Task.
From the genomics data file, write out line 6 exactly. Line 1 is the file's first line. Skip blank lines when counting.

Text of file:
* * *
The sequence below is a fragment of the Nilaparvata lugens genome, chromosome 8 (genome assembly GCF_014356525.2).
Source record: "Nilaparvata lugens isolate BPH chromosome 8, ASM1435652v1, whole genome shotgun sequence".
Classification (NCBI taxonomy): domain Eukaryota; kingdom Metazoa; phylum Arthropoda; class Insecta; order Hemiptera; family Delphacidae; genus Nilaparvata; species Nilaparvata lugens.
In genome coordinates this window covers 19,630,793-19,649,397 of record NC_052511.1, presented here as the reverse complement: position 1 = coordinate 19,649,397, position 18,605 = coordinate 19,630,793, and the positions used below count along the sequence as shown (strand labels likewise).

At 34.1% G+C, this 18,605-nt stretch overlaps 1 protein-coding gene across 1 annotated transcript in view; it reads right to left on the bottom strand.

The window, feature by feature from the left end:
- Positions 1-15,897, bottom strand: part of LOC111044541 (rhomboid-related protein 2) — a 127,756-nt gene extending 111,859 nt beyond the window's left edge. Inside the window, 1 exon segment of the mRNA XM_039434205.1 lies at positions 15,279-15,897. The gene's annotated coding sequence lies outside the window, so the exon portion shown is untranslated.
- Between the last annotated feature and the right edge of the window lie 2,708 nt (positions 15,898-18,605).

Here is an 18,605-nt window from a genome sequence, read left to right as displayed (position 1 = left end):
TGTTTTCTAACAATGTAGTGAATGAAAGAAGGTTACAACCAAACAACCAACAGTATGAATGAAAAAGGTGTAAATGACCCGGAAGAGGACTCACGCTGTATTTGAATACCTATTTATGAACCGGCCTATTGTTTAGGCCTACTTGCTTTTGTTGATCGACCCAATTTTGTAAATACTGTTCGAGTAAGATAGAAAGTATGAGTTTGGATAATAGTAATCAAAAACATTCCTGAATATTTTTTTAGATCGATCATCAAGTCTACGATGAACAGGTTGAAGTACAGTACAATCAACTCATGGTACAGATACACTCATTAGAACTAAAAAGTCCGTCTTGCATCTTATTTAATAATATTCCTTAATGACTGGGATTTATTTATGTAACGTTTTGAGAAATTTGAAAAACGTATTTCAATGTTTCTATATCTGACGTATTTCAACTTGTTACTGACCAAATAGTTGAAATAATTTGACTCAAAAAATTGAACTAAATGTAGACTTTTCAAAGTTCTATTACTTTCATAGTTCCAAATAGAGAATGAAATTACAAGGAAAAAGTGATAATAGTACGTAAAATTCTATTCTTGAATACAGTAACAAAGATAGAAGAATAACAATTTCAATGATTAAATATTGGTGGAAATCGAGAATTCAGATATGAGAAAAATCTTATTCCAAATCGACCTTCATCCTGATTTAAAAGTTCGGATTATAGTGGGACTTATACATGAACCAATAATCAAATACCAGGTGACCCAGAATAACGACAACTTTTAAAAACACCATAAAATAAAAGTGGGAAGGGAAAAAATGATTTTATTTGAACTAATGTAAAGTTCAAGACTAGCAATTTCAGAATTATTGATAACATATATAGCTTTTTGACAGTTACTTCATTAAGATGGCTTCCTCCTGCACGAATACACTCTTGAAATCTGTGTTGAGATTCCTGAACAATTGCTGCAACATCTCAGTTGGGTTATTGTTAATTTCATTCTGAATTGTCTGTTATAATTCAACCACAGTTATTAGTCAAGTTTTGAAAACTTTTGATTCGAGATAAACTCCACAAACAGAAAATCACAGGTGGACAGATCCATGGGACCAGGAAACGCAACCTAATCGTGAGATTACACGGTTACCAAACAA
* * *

The window, feature by feature from the left end: